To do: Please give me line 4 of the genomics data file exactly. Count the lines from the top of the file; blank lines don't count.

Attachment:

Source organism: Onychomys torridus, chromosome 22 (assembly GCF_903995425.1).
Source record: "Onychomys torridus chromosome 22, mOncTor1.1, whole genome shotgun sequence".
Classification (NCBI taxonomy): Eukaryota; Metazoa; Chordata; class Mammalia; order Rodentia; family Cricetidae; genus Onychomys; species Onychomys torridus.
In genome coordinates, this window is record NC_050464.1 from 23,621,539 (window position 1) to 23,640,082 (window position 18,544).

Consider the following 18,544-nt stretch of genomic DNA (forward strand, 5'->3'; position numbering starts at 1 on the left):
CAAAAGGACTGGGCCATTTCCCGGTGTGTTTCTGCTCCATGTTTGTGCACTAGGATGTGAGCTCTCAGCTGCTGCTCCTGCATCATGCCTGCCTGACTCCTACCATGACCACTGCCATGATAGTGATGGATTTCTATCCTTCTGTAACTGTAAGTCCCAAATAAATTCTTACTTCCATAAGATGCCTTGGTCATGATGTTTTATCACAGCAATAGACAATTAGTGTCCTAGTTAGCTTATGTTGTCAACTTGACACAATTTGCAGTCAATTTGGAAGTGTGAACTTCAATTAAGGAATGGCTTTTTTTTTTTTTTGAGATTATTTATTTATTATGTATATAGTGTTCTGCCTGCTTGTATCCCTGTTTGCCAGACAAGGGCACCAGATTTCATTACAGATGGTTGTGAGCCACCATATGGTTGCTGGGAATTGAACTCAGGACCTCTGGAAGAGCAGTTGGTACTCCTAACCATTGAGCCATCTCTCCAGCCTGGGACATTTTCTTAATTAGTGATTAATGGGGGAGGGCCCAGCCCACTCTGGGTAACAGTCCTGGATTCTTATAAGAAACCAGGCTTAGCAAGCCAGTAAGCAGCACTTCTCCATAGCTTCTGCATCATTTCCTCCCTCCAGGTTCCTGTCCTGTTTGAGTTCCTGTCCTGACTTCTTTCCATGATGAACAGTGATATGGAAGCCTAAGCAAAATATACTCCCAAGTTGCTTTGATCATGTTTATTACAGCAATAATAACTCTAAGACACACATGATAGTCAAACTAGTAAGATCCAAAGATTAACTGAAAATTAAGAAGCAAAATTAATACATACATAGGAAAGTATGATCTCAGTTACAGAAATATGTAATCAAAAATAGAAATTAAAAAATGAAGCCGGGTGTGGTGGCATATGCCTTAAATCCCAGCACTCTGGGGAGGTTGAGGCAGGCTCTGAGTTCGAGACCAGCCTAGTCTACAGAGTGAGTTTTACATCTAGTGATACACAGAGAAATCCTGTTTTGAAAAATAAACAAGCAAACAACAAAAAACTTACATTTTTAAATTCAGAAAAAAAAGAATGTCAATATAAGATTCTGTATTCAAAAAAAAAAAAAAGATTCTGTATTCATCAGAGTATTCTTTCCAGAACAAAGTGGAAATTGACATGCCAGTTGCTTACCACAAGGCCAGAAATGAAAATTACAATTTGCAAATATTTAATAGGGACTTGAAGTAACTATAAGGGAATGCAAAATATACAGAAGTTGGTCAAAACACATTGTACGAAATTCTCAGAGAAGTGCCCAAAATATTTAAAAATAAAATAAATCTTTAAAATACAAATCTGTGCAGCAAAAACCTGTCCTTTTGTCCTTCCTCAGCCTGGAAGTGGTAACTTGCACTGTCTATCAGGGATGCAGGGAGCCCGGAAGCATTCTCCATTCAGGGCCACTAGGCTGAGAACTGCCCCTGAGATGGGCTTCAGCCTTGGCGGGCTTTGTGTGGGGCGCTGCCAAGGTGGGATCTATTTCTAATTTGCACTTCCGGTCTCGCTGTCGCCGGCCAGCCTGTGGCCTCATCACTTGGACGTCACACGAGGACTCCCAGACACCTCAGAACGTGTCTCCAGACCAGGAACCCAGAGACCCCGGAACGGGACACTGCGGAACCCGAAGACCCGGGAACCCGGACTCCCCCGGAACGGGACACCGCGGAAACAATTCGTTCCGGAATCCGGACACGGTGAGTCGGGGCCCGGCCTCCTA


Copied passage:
In genome coordinates, this window is record NC_050464.1 from 23,621,539 (window position 1) to 23,640,082 (window position 18,544).